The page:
It is also important to consider in advance the likely burden and risks associated with participation for those who (or the site(s) which) comprise the case study. Of particular importance is the obligation for the researcher to think through the ethical implications of the study (e.g. the risk of inadvertently breaching anonymity or confidentiality) and to ensure that potential participants/participating sites are provided with sufficient information to make an informed choice about joining the study. The outcome of providing this information might be that the emotive burden associated with participation, or the organisational disruption associated with supporting the fieldwork, is considered so high that the individuals or sites decide against participation.

In our example of evaluating implementations of electronic health record systems, given the restricted number of early adopter sites available to us, we sought purposively to select a diverse range of implementation cases among those that were available[ 5 ]. We chose a mixture of teaching, non-teaching and Foundation Trust hospitals, and examples of each of the three electronic health record systems procured centrally by the NPfIT. At one recruited site, it quickly became apparent that access was problematic because of competing demands on that organisation. Recognising the importance of full access and co-operative working for generating rich data, the research team decided not to pursue work at that site and instead to focus on other recruited sites.

Collecting the data

In order to develop a thorough understanding of the case, the case study approach usually involves the collection of multiple sources of evidence, using a range of quantitative (e.g. questionnaires, audits and analysis of routinely collected healthcare data) and more commonly qualitative techniques (e.g. interviews, focus groups and observations). The use of multiple sources of data (data triangulation) has been advocated as a way of increasing the internal validity of a study (i.e. the extent to which the method is appropriate to answer the research question)[ 8 , 18 – 21 ]. An underlying assumption is that data collected in different ways should lead to similar conclusions, and approaching the same issue from different angles can help develop a holistic picture of the phenomenon (Table 2 )[ 4 ].

Brazier and colleagues used a mixed-methods case study approach to investigate the impact of a cancer care programme[ 22 ]. Here, quantitative measures were collected with questionnaires before, and five months after, the start of the intervention which did not yield any statistically significant results. Qualitative interviews with patients however helped provide an insight into potentially beneficial process-related aspects of the programme, such as greater, perceived patient involvement in care. The authors reported how this case study approach provided a number of contextual factors likely to influence the effectiveness of the intervention and which were not likely to have been obtained from quantitative methods alone.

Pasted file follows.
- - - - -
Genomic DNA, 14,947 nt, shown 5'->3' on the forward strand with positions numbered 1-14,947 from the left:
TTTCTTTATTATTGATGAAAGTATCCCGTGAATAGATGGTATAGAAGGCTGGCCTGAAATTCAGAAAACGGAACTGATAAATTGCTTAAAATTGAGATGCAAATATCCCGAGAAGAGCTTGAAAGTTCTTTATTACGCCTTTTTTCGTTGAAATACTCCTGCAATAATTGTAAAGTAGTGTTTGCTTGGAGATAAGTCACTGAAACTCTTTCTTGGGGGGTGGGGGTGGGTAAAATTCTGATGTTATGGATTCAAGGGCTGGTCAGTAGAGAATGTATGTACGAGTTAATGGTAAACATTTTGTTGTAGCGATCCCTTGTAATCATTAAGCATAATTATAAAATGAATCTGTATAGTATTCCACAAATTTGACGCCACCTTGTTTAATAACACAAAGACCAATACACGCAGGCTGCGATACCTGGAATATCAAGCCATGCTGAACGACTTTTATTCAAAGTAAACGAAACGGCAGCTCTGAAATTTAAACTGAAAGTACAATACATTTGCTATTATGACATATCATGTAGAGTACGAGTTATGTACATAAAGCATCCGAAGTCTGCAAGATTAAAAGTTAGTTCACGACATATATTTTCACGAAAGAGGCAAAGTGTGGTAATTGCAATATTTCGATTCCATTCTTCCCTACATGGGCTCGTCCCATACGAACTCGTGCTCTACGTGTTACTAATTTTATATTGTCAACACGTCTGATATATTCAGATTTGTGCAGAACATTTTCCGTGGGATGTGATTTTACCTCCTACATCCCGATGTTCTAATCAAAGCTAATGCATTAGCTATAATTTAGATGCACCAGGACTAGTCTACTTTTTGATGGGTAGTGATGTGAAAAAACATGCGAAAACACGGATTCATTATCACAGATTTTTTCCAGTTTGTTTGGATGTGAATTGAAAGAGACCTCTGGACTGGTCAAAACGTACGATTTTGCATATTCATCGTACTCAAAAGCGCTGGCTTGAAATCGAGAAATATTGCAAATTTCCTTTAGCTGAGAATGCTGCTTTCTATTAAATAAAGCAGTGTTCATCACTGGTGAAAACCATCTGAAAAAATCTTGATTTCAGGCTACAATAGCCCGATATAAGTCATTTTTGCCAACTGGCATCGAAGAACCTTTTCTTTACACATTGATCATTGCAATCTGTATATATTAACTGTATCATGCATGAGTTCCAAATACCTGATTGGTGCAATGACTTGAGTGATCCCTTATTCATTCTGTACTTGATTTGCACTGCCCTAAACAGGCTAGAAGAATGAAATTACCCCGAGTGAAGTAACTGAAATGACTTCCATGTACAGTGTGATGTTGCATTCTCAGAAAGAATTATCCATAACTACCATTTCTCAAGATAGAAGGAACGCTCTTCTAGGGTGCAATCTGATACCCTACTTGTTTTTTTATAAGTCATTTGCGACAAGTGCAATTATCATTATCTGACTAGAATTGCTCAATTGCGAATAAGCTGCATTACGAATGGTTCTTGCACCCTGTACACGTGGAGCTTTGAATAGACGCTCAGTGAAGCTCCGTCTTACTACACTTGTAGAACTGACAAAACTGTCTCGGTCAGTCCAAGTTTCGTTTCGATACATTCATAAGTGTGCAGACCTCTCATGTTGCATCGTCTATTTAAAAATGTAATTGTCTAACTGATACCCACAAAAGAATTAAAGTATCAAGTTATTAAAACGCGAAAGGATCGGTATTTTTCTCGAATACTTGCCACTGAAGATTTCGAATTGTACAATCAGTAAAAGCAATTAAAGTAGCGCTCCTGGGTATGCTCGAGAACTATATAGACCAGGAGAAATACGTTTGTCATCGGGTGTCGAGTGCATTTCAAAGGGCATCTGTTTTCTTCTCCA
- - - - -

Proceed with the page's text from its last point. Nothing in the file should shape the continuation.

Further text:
In collective or multiple case studies, data collection needs to be flexible enough to allow a detailed description of each individual case to be developed (e.g. the nature of different cancer care programmes), before considering the emerging similarities and differences in cross-case comparisons (e.g. to explore why one programme is more effective than another). It is important that data sources from different cases are, where possible, broadly comparable for this purpose even though they may vary in nature and depth.

Analysing, interpreting and reporting case studies

Making sense and offering a coherent interpretation of the typically disparate sources of data (whether qualitative alone or together with quantitative) is far from straightforward. Repeated reviewing and sorting of the voluminous and detail-rich data are integral to the process of analysis. In collective case studies, it is helpful to analyse data relating to the individual component cases first, before making comparisons across cases. Attention needs to be paid to variations within each case and, where relevant, the relationship between different causes, effects and outcomes[ 23 ]. Data will need to be organised and coded to allow the key issues, both derived from the literature and emerging from the dataset, to be easily retrieved at a later stage. An initial coding frame can help capture these issues and can be applied systematically to the whole dataset with the aid of a qualitative data analysis software package.

The Framework approach is a practical approach, comprising of five stages (familiarisation; identifying a thematic framework; indexing; charting; mapping and interpretation) , to managing and analysing large datasets particularly if time is limited, as was the case in our study of recruitment of South Asians into asthma research (Table 1 )[ 3 , 24 ]. Theoretical frameworks may also play an important role in integrating different sources of data and examining emerging themes. For example, we drew on a socio-technical framework to help explain the connections between different elements - technology; people; and the organisational settings within which they worked - in our study of the introduction of electronic health record systems (Table 3 )[ 5 ]. Our study of patient safety in undergraduate curricula drew on an evaluation-based approach to design and analysis, which emphasised the importance of the academic, organisational and practice contexts through which students learn (Table 4 )[ 6 ].